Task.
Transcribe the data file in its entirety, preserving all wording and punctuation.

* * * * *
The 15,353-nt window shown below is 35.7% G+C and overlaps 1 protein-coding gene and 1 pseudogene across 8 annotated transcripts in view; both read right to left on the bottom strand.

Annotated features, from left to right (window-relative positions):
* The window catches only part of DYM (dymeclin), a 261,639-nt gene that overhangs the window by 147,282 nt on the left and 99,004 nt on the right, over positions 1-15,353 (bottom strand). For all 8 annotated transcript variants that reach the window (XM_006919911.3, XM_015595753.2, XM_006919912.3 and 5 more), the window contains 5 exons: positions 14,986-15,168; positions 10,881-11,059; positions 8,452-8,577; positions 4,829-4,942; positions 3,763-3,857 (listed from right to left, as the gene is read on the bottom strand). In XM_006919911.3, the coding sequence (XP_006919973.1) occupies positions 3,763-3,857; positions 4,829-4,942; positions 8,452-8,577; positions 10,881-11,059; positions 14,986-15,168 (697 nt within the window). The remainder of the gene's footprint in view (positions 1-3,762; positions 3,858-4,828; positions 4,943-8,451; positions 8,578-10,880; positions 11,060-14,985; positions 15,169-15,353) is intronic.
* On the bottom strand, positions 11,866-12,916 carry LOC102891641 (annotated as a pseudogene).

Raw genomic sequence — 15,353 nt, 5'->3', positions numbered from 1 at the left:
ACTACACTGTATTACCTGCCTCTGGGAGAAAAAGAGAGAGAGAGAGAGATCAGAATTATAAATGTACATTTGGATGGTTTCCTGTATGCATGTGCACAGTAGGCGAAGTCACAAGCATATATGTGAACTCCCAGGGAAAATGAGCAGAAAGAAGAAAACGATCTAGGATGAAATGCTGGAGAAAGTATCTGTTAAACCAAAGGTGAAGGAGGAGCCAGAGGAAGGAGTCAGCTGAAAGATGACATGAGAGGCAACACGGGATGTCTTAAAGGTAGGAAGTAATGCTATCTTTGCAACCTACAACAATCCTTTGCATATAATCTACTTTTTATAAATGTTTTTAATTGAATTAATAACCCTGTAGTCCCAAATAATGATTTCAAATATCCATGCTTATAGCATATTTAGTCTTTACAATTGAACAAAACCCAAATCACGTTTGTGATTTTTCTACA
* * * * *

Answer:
The 15,353-nt window shown below is 35.7% G+C and overlaps 1 protein-coding gene and 1 pseudogene across 8 annotated transcripts in view; both read right to left on the bottom strand.

Annotated features, from left to right (window-relative positions):
* The window catches only part of DYM (dymeclin), a 261,639-nt gene that overhangs the window by 147,282 nt on the left and 99,004 nt on the right, over positions 1-15,353 (bottom strand). For all 8 annotated transcript variants that reach the window (XM_006919911.3, XM_015595753.2, XM_006919912.3 and 5 more), the window contains 5 exons: positions 14,986-15,168; positions 10,881-11,059; positions 8,452-8,577; positions 4,829-4,942; positions 3,763-3,857 (listed from right to left, as the gene is read on the bottom strand). In XM_006919911.3, the coding sequence (XP_006919973.1) occupies positions 3,763-3,857; positions 4,829-4,942; positions 8,452-8,577; positions 10,881-11,059; positions 14,986-15,168 (697 nt within the window). The remainder of the gene's footprint in view (positions 1-3,762; positions 3,858-4,828; positions 4,943-8,451; positions 8,578-10,880; positions 11,060-14,985; positions 15,169-15,353) is intronic.
* On the bottom strand, positions 11,866-12,916 carry LOC102891641 (annotated as a pseudogene).

Raw genomic sequence — 15,353 nt, 5'->3', positions numbered from 1 at the left:
ACTACACTGTATTACCTGCCTCTGGGAGAAAAAGAGAGAGAGAGAGAGATCAGAATTATAAATGTACATTTGGATGGTTTCCTGTATGCATGTGCACAGTAGGCGAAGTCACAAGCATATATGTGAACTCCCAGGGAAAATGAGCAGAAAGAAGAAAACGATCTAGGATGAAATGCTGGAGAAAGTATCTGTTAAACCAAAGGTGAAGGAGGAGCCAGAGGAAGGAGTCAGCTGAAAGATGACATGAGAGGCAACACGGGATGTCTTAAAGGTAGGAAGTAATGCTATCTTTGCAACCTACAACAATCCTTTGCATATAATCTACTTTTTATAAATGTTTTTAATTGAATTAATAACCCTGTAGTCCCAAATAATGATTTCAAATATCCATGCTTATAGCATATTTAGTCTTTACAATTGAACAAAACCCAAATCACGTTTGTGATTTTTCTACA